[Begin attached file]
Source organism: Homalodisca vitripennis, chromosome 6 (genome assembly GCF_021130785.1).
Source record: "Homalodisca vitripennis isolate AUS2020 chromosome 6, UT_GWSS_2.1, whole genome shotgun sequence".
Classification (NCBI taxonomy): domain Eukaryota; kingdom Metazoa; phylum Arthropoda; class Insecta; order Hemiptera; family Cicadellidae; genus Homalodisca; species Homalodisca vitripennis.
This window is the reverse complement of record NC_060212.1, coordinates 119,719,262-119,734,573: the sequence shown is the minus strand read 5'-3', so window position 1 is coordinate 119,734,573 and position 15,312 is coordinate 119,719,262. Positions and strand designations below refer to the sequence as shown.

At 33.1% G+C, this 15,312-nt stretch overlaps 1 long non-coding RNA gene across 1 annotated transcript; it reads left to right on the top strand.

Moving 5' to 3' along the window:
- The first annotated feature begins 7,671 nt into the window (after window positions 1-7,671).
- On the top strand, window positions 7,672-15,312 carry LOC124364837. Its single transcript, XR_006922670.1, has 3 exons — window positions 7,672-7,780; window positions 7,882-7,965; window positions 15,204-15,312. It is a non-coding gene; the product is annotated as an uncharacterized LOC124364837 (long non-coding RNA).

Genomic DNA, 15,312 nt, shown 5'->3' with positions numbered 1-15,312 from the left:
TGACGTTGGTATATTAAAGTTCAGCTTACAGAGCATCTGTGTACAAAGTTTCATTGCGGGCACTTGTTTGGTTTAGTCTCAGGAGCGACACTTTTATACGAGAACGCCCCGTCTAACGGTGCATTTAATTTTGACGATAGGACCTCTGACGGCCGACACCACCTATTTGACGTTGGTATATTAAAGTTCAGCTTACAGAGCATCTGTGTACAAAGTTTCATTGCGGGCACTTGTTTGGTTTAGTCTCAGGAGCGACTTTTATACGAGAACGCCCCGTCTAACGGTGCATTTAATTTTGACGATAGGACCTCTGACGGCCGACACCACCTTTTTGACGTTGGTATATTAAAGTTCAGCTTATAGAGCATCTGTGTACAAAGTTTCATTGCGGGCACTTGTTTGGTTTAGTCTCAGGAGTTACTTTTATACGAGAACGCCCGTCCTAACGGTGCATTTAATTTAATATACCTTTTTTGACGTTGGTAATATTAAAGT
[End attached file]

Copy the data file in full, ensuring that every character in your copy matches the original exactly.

Source organism: Homalodisca vitripennis, chromosome 6 (genome assembly GCF_021130785.1).
Source record: "Homalodisca vitripennis isolate AUS2020 chromosome 6, UT_GWSS_2.1, whole genome shotgun sequence".
Classification (NCBI taxonomy): domain Eukaryota; kingdom Metazoa; phylum Arthropoda; class Insecta; order Hemiptera; family Cicadellidae; genus Homalodisca; species Homalodisca vitripennis.
This window is the reverse complement of record NC_060212.1, coordinates 119,719,262-119,734,573: the sequence shown is the minus strand read 5'-3', so window position 1 is coordinate 119,734,573 and position 15,312 is coordinate 119,719,262. Positions and strand designations below refer to the sequence as shown.

At 33.1% G+C, this 15,312-nt stretch overlaps 1 long non-coding RNA gene across 1 annotated transcript; it reads left to right on the top strand.

Moving 5' to 3' along the window:
- The first annotated feature begins 7,671 nt into the window (after window positions 1-7,671).
- On the top strand, window positions 7,672-15,312 carry LOC124364837. Its single transcript, XR_006922670.1, has 3 exons — window positions 7,672-7,780; window positions 7,882-7,965; window positions 15,204-15,312. It is a non-coding gene; the product is annotated as an uncharacterized LOC124364837 (long non-coding RNA).

Genomic DNA, 15,312 nt, shown 5'->3' with positions numbered 1-15,312 from the left:
TGACGTTGGTATATTAAAGTTCAGCTTACAGAGCATCTGTGTACAAAGTTTCATTGCGGGCACTTGTTTGGTTTAGTCTCAGGAGCGACACTTTTATACGAGAACGCCCCGTCTAACGGTGCATTTAATTTTGACGATAGGACCTCTGACGGCCGACACCACCTATTTGACGTTGGTATATTAAAGTTCAGCTTACAGAGCATCTGTGTACAAAGTTTCATTGCGGGCACTTGTTTGGTTTAGTCTCAGGAGCGACTTTTATACGAGAACGCCCCGTCTAACGGTGCATTTAATTTTGACGATAGGACCTCTGACGGCCGACACCACCTTTTTGACGTTGGTATATTAAAGTTCAGCTTATAGAGCATCTGTGTACAAAGTTTCATTGCGGGCACTTGTTTGGTTTAGTCTCAGGAGTTACTTTTATACGAGAACGCCCGTCCTAACGGTGCATTTAATTTAATATACCTTTTTTGACGTTGGTAATATTAAAGT